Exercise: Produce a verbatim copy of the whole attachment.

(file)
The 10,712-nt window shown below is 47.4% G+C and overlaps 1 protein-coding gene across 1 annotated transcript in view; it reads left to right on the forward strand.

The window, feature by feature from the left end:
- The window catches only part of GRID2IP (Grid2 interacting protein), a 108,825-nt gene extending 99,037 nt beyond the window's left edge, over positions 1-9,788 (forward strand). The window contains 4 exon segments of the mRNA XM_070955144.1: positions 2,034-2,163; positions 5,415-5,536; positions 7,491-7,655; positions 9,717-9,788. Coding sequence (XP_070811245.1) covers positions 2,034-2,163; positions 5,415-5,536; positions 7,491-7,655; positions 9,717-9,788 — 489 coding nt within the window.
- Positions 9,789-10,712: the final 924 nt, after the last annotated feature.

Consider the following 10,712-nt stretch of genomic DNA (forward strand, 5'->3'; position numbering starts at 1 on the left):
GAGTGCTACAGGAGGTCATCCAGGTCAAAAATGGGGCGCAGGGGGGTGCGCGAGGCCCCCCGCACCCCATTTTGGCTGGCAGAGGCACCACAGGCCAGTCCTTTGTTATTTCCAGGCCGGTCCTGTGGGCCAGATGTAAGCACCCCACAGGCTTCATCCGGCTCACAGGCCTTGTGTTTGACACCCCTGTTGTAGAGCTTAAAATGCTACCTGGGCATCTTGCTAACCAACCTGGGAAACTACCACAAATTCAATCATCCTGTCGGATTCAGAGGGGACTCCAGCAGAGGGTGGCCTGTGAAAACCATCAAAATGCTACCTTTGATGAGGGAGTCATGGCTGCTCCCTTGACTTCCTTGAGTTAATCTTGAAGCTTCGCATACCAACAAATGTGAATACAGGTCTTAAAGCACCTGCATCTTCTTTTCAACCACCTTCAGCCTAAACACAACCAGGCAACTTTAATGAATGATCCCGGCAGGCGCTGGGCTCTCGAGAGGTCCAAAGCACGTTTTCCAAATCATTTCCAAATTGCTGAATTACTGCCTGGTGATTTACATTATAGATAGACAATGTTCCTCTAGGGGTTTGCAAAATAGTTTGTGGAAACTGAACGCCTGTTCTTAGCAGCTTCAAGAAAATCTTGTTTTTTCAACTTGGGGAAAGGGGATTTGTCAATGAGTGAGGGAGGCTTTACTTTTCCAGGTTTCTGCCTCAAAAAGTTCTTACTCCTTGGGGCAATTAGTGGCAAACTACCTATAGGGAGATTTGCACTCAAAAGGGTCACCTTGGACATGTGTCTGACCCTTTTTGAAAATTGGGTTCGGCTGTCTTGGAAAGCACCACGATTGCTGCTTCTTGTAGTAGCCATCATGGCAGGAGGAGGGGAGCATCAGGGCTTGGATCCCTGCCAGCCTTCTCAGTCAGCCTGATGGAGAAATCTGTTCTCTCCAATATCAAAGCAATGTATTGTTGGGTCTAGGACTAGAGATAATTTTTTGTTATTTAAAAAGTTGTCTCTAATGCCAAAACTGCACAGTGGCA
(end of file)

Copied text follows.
The 10,712-nt window shown below is 47.4% G+C and overlaps 1 protein-coding gene across 1 annotated transcript in view; it reads left to right on the forward strand.

The window, feature by feature from the left end:
- The window catches only part of GRID2IP (Grid2 interacting protein), a 108,825-nt gene extending 99,037 nt beyond the window's left edge, over positions 1-9,788 (forward strand). The window contains 4 exon segments of the mRNA XM_070955144.1: positions 2,034-2,163; positions 5,415-5,536; positions 7,491-7,655; positions 9,717-9,788. Coding sequence (XP_070811245.1) covers positions 2,034-2,163; positions 5,415-5,536; positions 7,491-7,655; positions 9,717-9,788 — 489 coding nt within the window.
- Positions 9,789-10,712: the final 924 nt, after the last annotated feature.

Consider the following 10,712-nt stretch of genomic DNA (forward strand, 5'->3'; position numbering starts at 1 on the left):
GAGTGCTACAGGAGGTCATCCAGGTCAAAAATGGGGCGCAGGGGGGTGCGCGAGGCCCCCCGCACCCCATTTTGGCTGGCAGAGGCACCACAGGCCAGTCCTTTGTTATTTCCAGGCCGGTCCTGTGGGCCAGATGTAAGCACCCCACAGGCTTCATCCGGCTCACAGGCCTTGTGTTTGACACCCCTGTTGTAGAGCTTAAAATGCTACCTGGGCATCTTGCTAACCAACCTGGGAAACTACCACAAATTCAATCATCCTGTCGGATTCAGAGGGGACTCCAGCAGAGGGTGGCCTGTGAAAACCATCAAAATGCTACCTTTGATGAGGGAGTCATGGCTGCTCCCTTGACTTCCTTGAGTTAATCTTGAAGCTTCGCATACCAACAAATGTGAATACAGGTCTTAAAGCACCTGCATCTTCTTTTCAACCACCTTCAGCCTAAACACAACCAGGCAACTTTAATGAATGATCCCGGCAGGCGCTGGGCTCTCGAGAGGTCCAAAGCACGTTTTCCAAATCATTTCCAAATTGCTGAATTACTGCCTGGTGATTTACATTATAGATAGACAATGTTCCTCTAGGGGTTTGCAAAATAGTTTGTGGAAACTGAACGCCTGTTCTTAGCAGCTTCAAGAAAATCTTGTTTTTTCAACTTGGGGAAAGGGGATTTGTCAATGAGTGAGGGAGGCTTTACTTTTCCAGGTTTCTGCCTCAAAAAGTTCTTACTCCTTGGGGCAATTAGTGGCAAACTACCTATAGGGAGATTTGCACTCAAAAGGGTCACCTTGGACATGTGTCTGACCCTTTTTGAAAATTGGGTTCGGCTGTCTTGGAAAGCACCACGATTGCTGCTTCTTGTAGTAGCCATCATGGCAGGAGGAGGGGAGCATCAGGGCTTGGATCCCTGCCAGCCTTCTCAGTCAGCCTGATGGAGAAATCTGTTCTCTCCAATATCAAAGCAATGTATTGTTGGGTCTAGGACTAGAGATAATTTTTTGTTATTTAAAAAGTTGTCTCTAATGCCAAAACTGCACAGTGGCA